6 great ways to deal with dark photos

6 great ways to deal with dark photos

Every now and then a photo just doesn’t look how you want. Underexposure is one frequent problem – maybe you were rushed and didn’t have time to adjust the camera, maybe you used automatic exposure when shooting against the light. One way or the other, now you’ve got a dark photo. But luckily you’ve also got Zoner Photo Studio X to fix it!

Even if you had the exposure triangle set up right during your shot, sometimes you still just get a dark photo. It happens. Fortunately Zoner Photo Studio X offers several ways to brighten it back up.

1. Adjust exposure and brighten shadows

One way you can fix these photos is with exposure tweaks in the Editor or Develop modules. Play a bit with the various settings and brighten your dark photos. 

6 great ways to deal with dark photos
Fix exposure problems with ZPS.

Shadow brightening can help as well. For example if want to make sure the sky in a photo isn’t overexposed, you have to start by underexposing a little bit and then brightening the photo’s shadows. This will cause some noise, but that’s still better than having overexposed spots in the sky. If you also shoot to RAW on top of that, you can brighten shadows much better than you could with JPG.

6 great ways to deal with dark photos
Brightening shadows from RAW in the Develop module.

2. Use Exposure Blending

If the difference between a scene’s light and dark areas is too large, and you can tell already during the shot that shadow brightening alone won’t cut it, you can turn to the functions in ZPS X for Exposure Blending HDR or HDR via Tone Mapping

The way that Exposure Blending works is that you blend e.g. two shots (one light and one dark) into one picture, brightening the photo’s dark parts. 

If you opt for Tone Mapping HDR, keep in mind that this function can easily change a photo so much that it’s too much. So – careful with the intensity. 

6 great ways to deal with dark photos
Exposure Blending HDR.

3. Brighten photos with histogram curves

Besides the methods above, you can also fix these photos using histogram Curves, which you can access from the right-hand panel of the Develop module, or in the Editor’s Adjust menu (or via the Shift+C shortcut). Curves give you far more options for brightening than you can find in any of the simpler exposure adjustments.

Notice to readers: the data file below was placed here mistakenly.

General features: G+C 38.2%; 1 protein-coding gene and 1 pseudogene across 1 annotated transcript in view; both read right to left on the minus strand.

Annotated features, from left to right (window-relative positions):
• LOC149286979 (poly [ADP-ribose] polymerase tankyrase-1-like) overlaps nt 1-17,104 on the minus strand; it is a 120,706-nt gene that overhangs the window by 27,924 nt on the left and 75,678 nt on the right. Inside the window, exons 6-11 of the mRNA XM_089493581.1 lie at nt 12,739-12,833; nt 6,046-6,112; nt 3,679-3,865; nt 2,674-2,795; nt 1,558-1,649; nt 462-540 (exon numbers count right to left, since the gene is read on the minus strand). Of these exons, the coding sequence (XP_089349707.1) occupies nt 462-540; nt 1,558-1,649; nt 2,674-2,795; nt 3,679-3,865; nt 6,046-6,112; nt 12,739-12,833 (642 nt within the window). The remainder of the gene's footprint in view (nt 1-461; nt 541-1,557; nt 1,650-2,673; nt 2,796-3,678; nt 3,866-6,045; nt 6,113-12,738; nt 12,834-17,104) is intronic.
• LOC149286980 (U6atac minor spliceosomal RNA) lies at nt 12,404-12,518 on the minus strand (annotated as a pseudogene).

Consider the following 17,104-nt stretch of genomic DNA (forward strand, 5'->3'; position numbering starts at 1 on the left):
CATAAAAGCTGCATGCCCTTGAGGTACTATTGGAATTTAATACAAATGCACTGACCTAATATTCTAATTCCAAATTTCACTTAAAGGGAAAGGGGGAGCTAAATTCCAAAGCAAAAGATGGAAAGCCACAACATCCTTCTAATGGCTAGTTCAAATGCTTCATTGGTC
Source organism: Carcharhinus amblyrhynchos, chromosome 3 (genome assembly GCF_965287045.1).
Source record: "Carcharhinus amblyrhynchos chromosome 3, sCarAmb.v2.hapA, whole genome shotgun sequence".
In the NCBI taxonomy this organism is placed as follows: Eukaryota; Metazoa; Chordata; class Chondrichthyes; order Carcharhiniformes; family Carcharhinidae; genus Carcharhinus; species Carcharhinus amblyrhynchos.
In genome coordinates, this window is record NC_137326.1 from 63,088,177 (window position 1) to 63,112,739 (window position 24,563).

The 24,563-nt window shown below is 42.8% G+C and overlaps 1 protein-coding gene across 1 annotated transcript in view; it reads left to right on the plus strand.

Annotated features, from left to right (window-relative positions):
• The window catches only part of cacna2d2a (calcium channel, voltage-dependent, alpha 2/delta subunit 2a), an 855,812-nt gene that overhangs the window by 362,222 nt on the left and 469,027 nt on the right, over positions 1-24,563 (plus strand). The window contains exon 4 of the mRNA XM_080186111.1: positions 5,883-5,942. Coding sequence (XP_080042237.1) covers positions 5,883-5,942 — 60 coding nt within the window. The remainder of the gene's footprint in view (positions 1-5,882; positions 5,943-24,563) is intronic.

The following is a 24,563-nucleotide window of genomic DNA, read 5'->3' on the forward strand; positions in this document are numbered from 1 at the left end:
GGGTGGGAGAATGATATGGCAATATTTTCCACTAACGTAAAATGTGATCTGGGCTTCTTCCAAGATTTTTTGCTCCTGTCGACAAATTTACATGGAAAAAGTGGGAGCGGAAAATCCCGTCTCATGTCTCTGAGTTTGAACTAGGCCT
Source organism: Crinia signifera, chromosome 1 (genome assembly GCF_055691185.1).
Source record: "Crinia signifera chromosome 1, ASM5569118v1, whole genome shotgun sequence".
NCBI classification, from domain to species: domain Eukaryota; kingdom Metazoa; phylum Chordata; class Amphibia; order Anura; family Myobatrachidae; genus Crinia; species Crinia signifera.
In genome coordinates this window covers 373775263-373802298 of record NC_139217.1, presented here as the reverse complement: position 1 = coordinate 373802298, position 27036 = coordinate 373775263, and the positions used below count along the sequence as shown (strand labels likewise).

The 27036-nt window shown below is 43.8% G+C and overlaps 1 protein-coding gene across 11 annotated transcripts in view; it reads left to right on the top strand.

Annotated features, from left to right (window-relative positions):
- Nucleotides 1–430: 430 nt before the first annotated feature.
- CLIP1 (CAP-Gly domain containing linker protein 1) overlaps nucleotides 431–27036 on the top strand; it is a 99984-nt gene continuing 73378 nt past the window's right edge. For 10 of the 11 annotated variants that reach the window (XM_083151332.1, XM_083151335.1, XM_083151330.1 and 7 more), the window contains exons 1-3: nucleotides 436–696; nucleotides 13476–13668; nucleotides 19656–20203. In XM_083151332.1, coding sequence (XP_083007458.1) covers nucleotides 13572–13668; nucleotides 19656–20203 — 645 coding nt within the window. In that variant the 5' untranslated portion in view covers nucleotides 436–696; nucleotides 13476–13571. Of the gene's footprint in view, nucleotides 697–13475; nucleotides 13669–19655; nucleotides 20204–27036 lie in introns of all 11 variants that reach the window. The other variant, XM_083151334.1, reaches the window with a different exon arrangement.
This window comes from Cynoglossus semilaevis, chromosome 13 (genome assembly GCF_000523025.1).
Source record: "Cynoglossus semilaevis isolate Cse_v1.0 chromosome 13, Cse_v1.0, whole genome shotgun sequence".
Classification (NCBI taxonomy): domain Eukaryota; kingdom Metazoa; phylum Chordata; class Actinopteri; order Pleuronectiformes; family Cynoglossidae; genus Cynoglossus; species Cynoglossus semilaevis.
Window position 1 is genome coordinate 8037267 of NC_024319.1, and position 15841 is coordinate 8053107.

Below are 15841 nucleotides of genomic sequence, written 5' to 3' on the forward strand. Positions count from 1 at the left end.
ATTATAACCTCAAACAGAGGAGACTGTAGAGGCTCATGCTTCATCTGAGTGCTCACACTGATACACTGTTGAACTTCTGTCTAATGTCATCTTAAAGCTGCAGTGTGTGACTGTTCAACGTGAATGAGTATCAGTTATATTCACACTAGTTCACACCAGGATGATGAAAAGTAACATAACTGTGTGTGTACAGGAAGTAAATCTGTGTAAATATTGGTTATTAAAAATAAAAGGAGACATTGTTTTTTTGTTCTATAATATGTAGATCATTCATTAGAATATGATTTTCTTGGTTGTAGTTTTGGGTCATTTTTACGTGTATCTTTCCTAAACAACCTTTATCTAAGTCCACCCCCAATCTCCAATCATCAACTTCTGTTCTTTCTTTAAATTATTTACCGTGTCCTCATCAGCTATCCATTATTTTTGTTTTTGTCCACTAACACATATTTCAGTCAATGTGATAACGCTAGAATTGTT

6 great ways to deal with dark photos
The Curves function might be just the tool you need.

4. Brighten just the right spots with local edits

If only one certain part of a photo is too dark and so you only want to do brightening there, normal shadow brightening won’t help much, because for example you don’t want it to brighten the shadows underneath clouds. So in these situations, work with just a part of the picture using the local editing tools in Develop. These are the Gradient Filter (G), the Radial Filter (R), and the Filter Brush (B). 

6 great ways to deal with dark photos
Local brightening using the Radial Filter in Develop.

5. Create your own Low key photographs

If you press the trigger and can tell that you’ll only be wanting to highlight certain outlines in the picture, then try this instead: darken it even more and then just add to the lights. This way only a few outlines will stand out, and the photo will be built on the rock of “Less Is More.”

6 great ways to deal with dark photos
A dark Low Key photo shot in a studio.

6. Make the darkness the point

The last option is to just deliberately leave the photo underexposed or darken it even more and, for example, just add to the lights, as in this photo.

6 great ways to deal with dark photos
Dark night photos can tell a story using lights alone.

Dark photos aren’t a tragedy – but learn how to avoid them anyway

A dark photo is better than one that’s overexposed because noise reduction can fix the noise created when brightening shadows, but generally, overexposed spots can’t be fixed at all.

It’s important to know how to avoid problematic dark pictures. For example, by correctly setting your shots’ exposure parameters, and by shooting to RAW – that won’t make your pictures brighter, but it will make dark pictures much less trouble to work with. Exposure editing in RAW is far more natural than in JPG.

Dark pictures can also happen when you’re shooting against the light in one of a camera’s semi-automatic modes. That’s why we recommend using your camera’s bracketing mode in these situations. This mode shoots three pictures in a row (one dark, one normal, and one bright). Even though I don’t plan to turn these three different exposures into an HDR, there’s no harm in having choices!

6 great ways to deal with dark photos
Bracketing – three different bright exposures of a single scene.

Have some dark photos in your photo archive you’d like to brighten? Download Zoner Photo Studio, enjoy it free for 7 days, and try these brightening tools for yourself.

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AuthorMatej Liska

I most love taking pictures of people. Weddings, portraits, graduation photos, balls... I am always in search of backlight, but I enjoy various types of lighting and mostly like to use shorter lenses. I love my Nikon, my guitar, and a kebab. You’ll find my photography on my website or on Facebook.

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